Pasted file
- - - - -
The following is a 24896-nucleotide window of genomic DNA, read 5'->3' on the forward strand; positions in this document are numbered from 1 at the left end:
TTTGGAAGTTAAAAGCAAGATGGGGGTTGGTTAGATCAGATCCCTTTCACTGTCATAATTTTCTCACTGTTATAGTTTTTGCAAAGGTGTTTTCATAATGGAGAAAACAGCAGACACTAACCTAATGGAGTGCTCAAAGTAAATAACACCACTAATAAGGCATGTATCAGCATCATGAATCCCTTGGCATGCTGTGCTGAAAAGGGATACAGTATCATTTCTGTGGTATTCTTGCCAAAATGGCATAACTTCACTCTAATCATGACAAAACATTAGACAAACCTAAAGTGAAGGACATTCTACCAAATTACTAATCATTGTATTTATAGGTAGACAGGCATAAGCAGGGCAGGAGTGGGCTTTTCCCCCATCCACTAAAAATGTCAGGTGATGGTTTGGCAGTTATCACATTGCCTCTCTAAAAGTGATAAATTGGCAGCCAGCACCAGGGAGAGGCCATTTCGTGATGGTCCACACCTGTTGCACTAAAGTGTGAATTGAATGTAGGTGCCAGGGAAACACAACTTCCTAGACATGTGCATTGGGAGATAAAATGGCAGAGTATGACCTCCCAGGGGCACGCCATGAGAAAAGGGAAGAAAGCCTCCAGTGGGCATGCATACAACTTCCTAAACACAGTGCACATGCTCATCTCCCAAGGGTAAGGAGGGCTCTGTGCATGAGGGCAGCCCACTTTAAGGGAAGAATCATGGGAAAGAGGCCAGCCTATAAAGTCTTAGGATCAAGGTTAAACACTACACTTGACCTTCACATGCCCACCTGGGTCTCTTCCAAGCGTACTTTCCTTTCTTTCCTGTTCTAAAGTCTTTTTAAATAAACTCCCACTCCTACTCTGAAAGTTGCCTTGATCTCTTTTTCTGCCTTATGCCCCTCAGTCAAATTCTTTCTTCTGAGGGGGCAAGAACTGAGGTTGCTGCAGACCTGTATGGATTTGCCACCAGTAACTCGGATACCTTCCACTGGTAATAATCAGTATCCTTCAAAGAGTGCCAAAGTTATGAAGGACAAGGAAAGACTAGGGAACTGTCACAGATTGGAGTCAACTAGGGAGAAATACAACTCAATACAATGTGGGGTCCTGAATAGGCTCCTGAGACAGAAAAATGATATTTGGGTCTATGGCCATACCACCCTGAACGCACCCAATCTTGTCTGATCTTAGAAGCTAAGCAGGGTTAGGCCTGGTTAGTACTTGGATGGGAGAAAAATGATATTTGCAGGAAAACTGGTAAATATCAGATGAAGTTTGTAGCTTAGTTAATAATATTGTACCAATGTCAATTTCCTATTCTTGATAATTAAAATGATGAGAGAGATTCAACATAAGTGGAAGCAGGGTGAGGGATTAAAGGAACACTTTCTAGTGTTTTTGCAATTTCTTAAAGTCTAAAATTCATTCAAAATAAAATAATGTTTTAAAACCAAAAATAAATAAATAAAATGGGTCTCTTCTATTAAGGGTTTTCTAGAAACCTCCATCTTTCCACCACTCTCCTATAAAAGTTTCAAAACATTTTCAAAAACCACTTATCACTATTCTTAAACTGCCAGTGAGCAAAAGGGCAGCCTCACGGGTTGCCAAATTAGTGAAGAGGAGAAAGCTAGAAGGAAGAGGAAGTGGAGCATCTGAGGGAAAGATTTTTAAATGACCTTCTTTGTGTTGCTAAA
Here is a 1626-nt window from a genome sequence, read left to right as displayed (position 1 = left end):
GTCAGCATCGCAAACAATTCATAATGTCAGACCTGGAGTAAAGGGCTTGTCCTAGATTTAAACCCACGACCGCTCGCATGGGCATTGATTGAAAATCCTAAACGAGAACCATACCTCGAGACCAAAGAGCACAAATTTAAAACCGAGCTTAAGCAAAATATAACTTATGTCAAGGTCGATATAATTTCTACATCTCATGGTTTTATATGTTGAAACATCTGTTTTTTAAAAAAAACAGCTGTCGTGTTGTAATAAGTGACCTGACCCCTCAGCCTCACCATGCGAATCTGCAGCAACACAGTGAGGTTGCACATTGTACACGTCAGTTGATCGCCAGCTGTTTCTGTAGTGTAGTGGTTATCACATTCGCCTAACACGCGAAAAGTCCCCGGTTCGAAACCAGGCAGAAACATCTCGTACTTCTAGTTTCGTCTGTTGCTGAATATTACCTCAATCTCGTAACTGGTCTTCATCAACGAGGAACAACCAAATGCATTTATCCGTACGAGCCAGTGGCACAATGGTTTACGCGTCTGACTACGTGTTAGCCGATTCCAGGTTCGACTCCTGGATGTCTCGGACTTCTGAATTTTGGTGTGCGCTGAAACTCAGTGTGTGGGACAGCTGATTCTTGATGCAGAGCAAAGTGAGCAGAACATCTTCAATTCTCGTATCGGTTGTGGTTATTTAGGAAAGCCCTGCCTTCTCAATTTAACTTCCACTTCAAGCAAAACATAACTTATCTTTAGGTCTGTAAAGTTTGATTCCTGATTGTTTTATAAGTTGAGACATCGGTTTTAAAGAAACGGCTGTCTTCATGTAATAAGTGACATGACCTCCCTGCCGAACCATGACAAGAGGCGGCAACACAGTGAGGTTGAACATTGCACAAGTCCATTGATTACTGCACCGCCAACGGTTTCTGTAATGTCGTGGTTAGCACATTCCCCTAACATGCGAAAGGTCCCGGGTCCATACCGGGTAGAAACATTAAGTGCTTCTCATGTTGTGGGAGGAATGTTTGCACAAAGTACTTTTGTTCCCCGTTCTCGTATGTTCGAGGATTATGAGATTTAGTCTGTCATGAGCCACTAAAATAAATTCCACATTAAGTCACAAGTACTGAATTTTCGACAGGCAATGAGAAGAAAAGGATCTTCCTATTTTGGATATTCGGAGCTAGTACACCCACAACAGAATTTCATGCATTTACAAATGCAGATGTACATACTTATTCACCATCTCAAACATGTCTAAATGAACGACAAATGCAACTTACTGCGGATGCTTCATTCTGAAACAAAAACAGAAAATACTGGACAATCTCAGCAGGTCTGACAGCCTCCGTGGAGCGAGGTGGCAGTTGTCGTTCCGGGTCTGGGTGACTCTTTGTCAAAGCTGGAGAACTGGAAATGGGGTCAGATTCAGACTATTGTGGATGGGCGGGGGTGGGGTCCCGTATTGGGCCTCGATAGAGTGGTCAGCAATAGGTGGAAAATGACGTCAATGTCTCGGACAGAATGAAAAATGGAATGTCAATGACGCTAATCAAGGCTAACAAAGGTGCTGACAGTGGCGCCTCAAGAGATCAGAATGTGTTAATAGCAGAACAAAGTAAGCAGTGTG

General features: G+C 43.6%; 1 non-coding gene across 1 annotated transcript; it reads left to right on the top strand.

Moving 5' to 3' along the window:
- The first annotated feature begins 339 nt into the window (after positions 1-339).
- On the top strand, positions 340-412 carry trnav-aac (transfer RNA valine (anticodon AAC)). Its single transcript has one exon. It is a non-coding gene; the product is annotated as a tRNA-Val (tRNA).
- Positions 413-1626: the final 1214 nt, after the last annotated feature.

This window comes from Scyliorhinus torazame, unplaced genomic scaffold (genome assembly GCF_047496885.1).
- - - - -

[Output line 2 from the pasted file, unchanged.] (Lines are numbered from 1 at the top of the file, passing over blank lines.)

TTTGGAAGTTAAAAGCAAGATGGGGGTTGGTTAGATCAGATCCCTTTCACTGTCATAATTTTCTCACTGTTATAGTTTTTGCAAAGGTGTTTTCATAATGGAGAAAACAGCAGACACTAACCTAATGGAGTGCTCAAAGTAAATAACACCACTAATAAGGCATGTATCAGCATCATGAATCCCTTGGCATGCTGTGCTGAAAAGGGATACAGTATCATTTCTGTGGTATTCTTGCCAAAATGGCATAACTTCACTCTAATCATGACAAAACATTAGACAAACCTAAAGTGAAGGACATTCTACCAAATTACTAATCATTGTATTTATAGGTAGACAGGCATAAGCAGGGCAGGAGTGGGCTTTTCCCCCATCCACTAAAAATGTCAGGTGATGGTTTGGCAGTTATCACATTGCCTCTCTAAAAGTGATAAATTGGCAGCCAGCACCAGGGAGAGGCCATTTCGTGATGGTCCACACCTGTTGCACTAAAGTGTGAATTGAATGTAGGTGCCAGGGAAACACAACTTCCTAGACATGTGCATTGGGAGATAAAATGGCAGAGTATGACCTCCCAGGGGCACGCCATGAGAAAAGGGAAGAAAGCCTCCAGTGGGCATGCATACAACTTCCTAAACACAGTGCACATGCTCATCTCCCAAGGGTAAGGAGGGCTCTGTGCATGAGGGCAGCCCACTTTAAGGGAAGAATCATGGGAAAGAGGCCAGCCTATAAAGTCTTAGGATCAAGGTTAAACACTACACTTGACCTTCACATGCCCACCTGGGTCTCTTCCAAGCGTACTTTCCTTTCTTTCCTGTTCTAAAGTCTTTTTAAATAAACTCCCACTCCTACTCTGAAAGTTGCCTTGATCTCTTTTTCTGCCTTATGCCCCTCAGTCAAATTCTTTCTTCTGAGGGGGCAAGAACTGAGGTTGCTGCAGACCTGTATGGATTTGCCACCAGTAACTCGGATACCTTCCACTGGTAATAATCAGTATCCTTCAAAGAGTGCCAAAGTTATGAAGGACAAGGAAAGACTAGGGAACTGTCACAGATTGGAGTCAACTAGGGAGAAATACAACTCAATACAATGTGGGGTCCTGAATAGGCTCCTGAGACAGAAAAATGATATTTGGGTCTATGGCCATACCACCCTGAACGCACCCAATCTTGTCTGATCTTAGAAGCTAAGCAGGGTTAGGCCTGGTTAGTACTTGGATGGGAGAAAAATGATATTTGCAGGAAAACTGGTAAATATCAGATGAAGTTTGTAGCTTAGTTAATAATATTGTACCAATGTCAATTTCCTATTCTTGATAATTAAAATGATGAGAGAGATTCAACATAAGTGGAAGCAGGGTGAGGGATTAAAGGAACACTTTCTAGTGTTTTTGCAATTTCTTAAAGTCTAAAATTCATTCAAAATAAAATAATGTTTTAAAACCAAAAATAAATAAATAAAATGGGTCTCTTCTATTAAGGGTTTTCTAGAAACCTCCATCTTTCCACCACTCTCCTATAAAAGTTTCAAAACATTTTCAAAAACCACTTATCACTATTCTTAAACTGCCAGTGAGCAAAAGGGCAGCCTCACGGGTTGCCAAATTAGTGAAGAGGAGAAAGCTAGAAGGAAGAGGAAGTGGAGCATCTGAGGGAAAGATTTTTAAATGACCTTCTTTGTGTTGCTAAA